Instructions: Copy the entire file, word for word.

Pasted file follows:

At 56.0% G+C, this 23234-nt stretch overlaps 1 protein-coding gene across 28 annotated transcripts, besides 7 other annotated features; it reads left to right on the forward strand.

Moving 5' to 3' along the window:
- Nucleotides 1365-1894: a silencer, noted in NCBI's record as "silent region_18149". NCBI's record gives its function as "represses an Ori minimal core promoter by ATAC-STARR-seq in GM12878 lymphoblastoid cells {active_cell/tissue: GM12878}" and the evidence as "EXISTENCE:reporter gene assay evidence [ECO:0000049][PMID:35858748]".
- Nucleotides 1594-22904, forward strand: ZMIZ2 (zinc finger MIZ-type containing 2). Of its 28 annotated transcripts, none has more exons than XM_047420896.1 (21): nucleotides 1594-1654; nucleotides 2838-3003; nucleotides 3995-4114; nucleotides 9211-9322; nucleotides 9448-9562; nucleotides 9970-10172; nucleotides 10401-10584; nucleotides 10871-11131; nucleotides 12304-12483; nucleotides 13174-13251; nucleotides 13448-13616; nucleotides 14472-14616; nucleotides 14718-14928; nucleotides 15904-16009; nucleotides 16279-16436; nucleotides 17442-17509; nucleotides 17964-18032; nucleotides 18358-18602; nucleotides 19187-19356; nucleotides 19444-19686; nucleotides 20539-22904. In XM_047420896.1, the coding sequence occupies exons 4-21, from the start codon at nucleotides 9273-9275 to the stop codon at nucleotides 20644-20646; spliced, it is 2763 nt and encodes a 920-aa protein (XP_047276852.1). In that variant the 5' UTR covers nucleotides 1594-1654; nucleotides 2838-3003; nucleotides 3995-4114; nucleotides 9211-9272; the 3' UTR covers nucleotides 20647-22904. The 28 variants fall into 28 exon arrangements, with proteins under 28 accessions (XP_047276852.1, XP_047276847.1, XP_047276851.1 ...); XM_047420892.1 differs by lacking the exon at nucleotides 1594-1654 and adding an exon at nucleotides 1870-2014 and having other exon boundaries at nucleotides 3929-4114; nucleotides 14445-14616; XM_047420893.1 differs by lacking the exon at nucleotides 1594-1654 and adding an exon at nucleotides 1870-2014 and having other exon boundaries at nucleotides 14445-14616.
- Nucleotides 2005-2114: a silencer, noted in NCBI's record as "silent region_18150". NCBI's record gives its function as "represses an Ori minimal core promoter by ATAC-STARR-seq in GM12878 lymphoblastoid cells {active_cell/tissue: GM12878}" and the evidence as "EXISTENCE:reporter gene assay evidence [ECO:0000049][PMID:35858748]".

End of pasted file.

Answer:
At 56.0% G+C, this 23234-nt stretch overlaps 1 protein-coding gene across 28 annotated transcripts, besides 7 other annotated features; it reads left to right on the forward strand.

Moving 5' to 3' along the window:
- Nucleotides 1365-1894: a silencer, noted in NCBI's record as "silent region_18149". NCBI's record gives its function as "represses an Ori minimal core promoter by ATAC-STARR-seq in GM12878 lymphoblastoid cells {active_cell/tissue: GM12878}" and the evidence as "EXISTENCE:reporter gene assay evidence [ECO:0000049][PMID:35858748]".
- Nucleotides 1594-22904, forward strand: ZMIZ2 (zinc finger MIZ-type containing 2). Of its 28 annotated transcripts, none has more exons than XM_047420896.1 (21): nucleotides 1594-1654; nucleotides 2838-3003; nucleotides 3995-4114; nucleotides 9211-9322; nucleotides 9448-9562; nucleotides 9970-10172; nucleotides 10401-10584; nucleotides 10871-11131; nucleotides 12304-12483; nucleotides 13174-13251; nucleotides 13448-13616; nucleotides 14472-14616; nucleotides 14718-14928; nucleotides 15904-16009; nucleotides 16279-16436; nucleotides 17442-17509; nucleotides 17964-18032; nucleotides 18358-18602; nucleotides 19187-19356; nucleotides 19444-19686; nucleotides 20539-22904. In XM_047420896.1, the coding sequence occupies exons 4-21, from the start codon at nucleotides 9273-9275 to the stop codon at nucleotides 20644-20646; spliced, it is 2763 nt and encodes a 920-aa protein (XP_047276852.1). In that variant the 5' UTR covers nucleotides 1594-1654; nucleotides 2838-3003; nucleotides 3995-4114; nucleotides 9211-9272; the 3' UTR covers nucleotides 20647-22904. The 28 variants fall into 28 exon arrangements, with proteins under 28 accessions (XP_047276852.1, XP_047276847.1, XP_047276851.1 ...); XM_047420892.1 differs by lacking the exon at nucleotides 1594-1654 and adding an exon at nucleotides 1870-2014 and having other exon boundaries at nucleotides 3929-4114; nucleotides 14445-14616; XM_047420893.1 differs by lacking the exon at nucleotides 1594-1654 and adding an exon at nucleotides 1870-2014 and having other exon boundaries at nucleotides 14445-14616.
- Nucleotides 2005-2114: a silencer, noted in NCBI's record as "silent region_18150". NCBI's record gives its function as "represses an Ori minimal core promoter by ATAC-STARR-seq in GM12878 lymphoblastoid cells {active_cell/tissue: GM12878}" and the evidence as "EXISTENCE:reporter gene assay evidence [ECO:0000049][PMID:35858748]".